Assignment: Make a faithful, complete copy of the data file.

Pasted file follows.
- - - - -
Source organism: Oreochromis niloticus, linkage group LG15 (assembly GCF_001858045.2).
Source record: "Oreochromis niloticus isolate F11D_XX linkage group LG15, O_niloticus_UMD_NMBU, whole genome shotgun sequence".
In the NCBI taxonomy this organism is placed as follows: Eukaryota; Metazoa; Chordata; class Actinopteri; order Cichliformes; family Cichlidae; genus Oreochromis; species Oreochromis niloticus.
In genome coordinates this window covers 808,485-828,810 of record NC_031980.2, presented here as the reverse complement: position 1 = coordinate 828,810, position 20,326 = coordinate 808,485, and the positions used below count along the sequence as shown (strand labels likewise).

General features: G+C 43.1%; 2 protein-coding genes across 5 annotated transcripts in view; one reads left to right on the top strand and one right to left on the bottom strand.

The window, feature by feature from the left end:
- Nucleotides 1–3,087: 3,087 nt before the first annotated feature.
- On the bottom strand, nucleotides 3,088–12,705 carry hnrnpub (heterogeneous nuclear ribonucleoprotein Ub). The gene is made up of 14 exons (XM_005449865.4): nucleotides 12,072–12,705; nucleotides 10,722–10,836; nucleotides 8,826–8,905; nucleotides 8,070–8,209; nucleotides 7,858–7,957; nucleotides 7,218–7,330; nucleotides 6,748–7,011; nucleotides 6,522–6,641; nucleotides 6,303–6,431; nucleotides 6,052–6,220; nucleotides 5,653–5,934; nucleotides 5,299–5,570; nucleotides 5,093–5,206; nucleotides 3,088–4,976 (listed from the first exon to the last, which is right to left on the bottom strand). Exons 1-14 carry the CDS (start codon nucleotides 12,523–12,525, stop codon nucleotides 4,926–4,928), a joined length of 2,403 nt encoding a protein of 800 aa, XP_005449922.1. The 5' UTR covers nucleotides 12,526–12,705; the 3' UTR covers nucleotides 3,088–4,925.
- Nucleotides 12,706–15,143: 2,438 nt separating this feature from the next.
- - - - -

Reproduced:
Source organism: Oreochromis niloticus, linkage group LG15 (assembly GCF_001858045.2).
Source record: "Oreochromis niloticus isolate F11D_XX linkage group LG15, O_niloticus_UMD_NMBU, whole genome shotgun sequence".
In the NCBI taxonomy this organism is placed as follows: Eukaryota; Metazoa; Chordata; class Actinopteri; order Cichliformes; family Cichlidae; genus Oreochromis; species Oreochromis niloticus.
In genome coordinates this window covers 808,485-828,810 of record NC_031980.2, presented here as the reverse complement: position 1 = coordinate 828,810, position 20,326 = coordinate 808,485, and the positions used below count along the sequence as shown (strand labels likewise).

General features: G+C 43.1%; 2 protein-coding genes across 5 annotated transcripts in view; one reads left to right on the top strand and one right to left on the bottom strand.

The window, feature by feature from the left end:
- Nucleotides 1–3,087: 3,087 nt before the first annotated feature.
- On the bottom strand, nucleotides 3,088–12,705 carry hnrnpub (heterogeneous nuclear ribonucleoprotein Ub). The gene is made up of 14 exons (XM_005449865.4): nucleotides 12,072–12,705; nucleotides 10,722–10,836; nucleotides 8,826–8,905; nucleotides 8,070–8,209; nucleotides 7,858–7,957; nucleotides 7,218–7,330; nucleotides 6,748–7,011; nucleotides 6,522–6,641; nucleotides 6,303–6,431; nucleotides 6,052–6,220; nucleotides 5,653–5,934; nucleotides 5,299–5,570; nucleotides 5,093–5,206; nucleotides 3,088–4,976 (listed from the first exon to the last, which is right to left on the bottom strand). Exons 1-14 carry the CDS (start codon nucleotides 12,523–12,525, stop codon nucleotides 4,926–4,928), a joined length of 2,403 nt encoding a protein of 800 aa, XP_005449922.1. The 5' UTR covers nucleotides 12,526–12,705; the 3' UTR covers nucleotides 3,088–4,925.
- Nucleotides 12,706–15,143: 2,438 nt separating this feature from the next.